Along with the CDN, additional features also include image optimization, CDN-level reCAPTCHA, brute force protection, and critical CSS generation.
QUIC.cloud integrates directly with the LSCache plugin, and there’s a free tier available.
It’s an interesting offering, and you can learn more about pricing and sign up directly on their website here:
BunnyCDN is another popular CDN that has a dedicated WordPress plugin. It’s excellent value for money, and like Cloudflare, it’s easy to set up (if only caching static files like CSS, JS, and images remotely – full page caching isn’t simple) and offers a ton of features that can be customized – including DDoS protection.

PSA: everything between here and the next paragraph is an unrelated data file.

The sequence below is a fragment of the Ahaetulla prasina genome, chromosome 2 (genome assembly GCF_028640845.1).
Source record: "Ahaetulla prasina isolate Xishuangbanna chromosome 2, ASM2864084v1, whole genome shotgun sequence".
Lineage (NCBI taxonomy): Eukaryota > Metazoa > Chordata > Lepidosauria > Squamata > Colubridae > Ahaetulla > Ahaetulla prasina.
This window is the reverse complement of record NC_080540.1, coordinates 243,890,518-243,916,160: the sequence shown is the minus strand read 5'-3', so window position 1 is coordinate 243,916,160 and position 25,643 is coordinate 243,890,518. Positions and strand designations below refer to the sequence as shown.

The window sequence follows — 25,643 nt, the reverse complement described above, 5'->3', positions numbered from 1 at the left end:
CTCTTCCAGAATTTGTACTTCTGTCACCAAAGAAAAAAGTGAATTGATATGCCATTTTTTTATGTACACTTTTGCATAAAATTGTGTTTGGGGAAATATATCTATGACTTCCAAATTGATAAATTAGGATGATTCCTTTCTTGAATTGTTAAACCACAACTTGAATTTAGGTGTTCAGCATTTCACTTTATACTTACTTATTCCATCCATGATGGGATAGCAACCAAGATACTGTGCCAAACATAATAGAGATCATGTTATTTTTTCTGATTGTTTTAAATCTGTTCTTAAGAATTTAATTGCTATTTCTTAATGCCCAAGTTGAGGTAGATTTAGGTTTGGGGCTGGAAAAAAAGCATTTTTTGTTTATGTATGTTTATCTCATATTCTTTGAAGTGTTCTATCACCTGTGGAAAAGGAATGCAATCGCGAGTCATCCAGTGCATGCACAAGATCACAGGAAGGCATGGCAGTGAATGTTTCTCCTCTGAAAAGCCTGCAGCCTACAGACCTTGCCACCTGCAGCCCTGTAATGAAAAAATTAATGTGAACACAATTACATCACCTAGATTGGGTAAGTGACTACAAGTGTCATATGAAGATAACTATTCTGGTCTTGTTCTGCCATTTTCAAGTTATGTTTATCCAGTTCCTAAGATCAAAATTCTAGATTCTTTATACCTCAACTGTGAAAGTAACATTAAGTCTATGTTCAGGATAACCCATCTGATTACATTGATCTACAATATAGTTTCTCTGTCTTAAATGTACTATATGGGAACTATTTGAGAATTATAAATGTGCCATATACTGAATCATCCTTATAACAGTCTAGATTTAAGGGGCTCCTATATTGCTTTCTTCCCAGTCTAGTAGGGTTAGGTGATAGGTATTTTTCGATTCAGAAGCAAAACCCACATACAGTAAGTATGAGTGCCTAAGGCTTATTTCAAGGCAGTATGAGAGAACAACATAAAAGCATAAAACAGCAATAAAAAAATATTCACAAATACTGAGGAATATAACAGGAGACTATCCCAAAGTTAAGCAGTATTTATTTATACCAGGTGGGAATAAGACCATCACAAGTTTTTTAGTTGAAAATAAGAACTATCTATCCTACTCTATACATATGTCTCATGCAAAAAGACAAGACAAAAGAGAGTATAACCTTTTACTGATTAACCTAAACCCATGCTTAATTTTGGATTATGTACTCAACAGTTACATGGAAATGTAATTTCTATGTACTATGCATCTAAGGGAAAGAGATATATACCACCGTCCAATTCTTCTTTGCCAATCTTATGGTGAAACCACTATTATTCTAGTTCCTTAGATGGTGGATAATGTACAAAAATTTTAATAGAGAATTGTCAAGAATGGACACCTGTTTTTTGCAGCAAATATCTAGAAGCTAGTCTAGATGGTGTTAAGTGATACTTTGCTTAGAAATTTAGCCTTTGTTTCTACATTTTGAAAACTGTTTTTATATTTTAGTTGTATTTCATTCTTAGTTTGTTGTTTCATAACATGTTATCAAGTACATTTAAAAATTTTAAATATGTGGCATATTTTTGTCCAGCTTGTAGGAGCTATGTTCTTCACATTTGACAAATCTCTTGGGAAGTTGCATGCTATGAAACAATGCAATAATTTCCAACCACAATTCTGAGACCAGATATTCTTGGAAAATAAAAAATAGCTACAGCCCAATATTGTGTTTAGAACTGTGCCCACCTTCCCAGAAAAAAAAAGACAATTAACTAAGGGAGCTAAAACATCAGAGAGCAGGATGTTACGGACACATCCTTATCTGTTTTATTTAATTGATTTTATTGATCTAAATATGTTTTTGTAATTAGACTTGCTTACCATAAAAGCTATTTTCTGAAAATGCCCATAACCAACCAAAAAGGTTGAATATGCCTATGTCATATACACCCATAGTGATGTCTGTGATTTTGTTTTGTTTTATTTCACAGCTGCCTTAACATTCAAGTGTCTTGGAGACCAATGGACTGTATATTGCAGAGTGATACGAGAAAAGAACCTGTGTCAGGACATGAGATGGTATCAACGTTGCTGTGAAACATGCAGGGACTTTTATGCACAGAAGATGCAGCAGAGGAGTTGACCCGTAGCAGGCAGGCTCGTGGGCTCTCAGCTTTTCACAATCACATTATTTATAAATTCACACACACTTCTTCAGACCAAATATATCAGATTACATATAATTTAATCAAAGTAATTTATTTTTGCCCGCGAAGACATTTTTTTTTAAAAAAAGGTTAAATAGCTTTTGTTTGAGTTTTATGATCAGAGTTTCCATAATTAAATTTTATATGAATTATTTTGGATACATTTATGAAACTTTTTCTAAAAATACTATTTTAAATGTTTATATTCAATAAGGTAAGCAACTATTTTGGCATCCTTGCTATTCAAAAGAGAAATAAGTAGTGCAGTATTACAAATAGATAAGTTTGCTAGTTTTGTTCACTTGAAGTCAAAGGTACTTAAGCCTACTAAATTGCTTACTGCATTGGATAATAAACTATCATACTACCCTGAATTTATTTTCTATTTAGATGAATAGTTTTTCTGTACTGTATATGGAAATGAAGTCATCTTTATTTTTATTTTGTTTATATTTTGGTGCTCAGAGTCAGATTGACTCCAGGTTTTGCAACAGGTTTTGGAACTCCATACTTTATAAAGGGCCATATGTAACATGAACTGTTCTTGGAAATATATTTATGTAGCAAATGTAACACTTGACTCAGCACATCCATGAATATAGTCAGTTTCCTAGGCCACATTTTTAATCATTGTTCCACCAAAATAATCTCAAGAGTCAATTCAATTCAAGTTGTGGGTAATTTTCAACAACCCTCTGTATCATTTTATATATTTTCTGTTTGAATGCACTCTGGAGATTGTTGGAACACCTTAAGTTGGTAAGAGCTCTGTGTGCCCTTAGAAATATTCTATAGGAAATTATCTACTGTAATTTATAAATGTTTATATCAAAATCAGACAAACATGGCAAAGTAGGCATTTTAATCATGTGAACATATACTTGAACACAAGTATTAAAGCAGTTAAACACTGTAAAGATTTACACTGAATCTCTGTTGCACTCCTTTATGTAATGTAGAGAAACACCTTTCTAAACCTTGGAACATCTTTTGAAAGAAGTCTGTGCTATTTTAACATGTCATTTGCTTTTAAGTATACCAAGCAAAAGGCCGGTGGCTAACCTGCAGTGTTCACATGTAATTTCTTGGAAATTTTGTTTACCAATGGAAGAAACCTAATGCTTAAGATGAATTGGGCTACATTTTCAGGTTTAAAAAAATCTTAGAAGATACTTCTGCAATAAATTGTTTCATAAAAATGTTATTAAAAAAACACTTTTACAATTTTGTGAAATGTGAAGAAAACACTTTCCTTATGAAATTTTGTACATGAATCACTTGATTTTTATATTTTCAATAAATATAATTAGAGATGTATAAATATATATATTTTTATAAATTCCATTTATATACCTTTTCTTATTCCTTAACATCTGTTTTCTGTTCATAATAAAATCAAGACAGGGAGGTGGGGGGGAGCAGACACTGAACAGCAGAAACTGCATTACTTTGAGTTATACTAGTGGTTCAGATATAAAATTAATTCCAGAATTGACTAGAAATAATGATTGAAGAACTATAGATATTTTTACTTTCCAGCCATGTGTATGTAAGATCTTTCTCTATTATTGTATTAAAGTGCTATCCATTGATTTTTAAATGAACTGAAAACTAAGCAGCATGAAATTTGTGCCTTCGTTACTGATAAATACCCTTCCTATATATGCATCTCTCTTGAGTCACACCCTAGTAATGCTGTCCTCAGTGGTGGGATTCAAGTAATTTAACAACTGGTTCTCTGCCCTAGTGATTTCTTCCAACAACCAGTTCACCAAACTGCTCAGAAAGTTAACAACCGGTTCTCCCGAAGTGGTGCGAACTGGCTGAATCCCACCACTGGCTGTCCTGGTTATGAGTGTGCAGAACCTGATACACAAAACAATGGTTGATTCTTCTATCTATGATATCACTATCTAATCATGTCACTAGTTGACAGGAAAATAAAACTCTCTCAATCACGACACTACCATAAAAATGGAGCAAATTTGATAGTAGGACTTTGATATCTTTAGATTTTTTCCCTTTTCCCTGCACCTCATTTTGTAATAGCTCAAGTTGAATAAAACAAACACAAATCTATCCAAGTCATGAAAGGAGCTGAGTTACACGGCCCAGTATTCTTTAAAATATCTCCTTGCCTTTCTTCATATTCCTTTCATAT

It starts from as low as $1/month. Learn more here:
How to Set Up Bunny CDN for WordPress
Generally, if you experience an issue with a CDN it’s probably due to it not being set up correctly, another plugin is adding additional response headers that are causing issues, or it’s a common caching issue that can easily be resolved.
The troubleshooting steps are largely the same as detailed in our diagnosing caching issues article:
Diagnosing Caching Issues
However, you may also want to first deactivate the CDN and check if your issue is resolved. If so, clear the CDN cache and retest.
You may also want to check if disabling all plugins temporarily solves the issue as well, as it’s possible one of them could be causing conflicts or setting cache-specific response headers.
If you’re unable to diagnose the cause, the CDNs support desk is usually the best place to seek advice. You can also post in the community forum as well.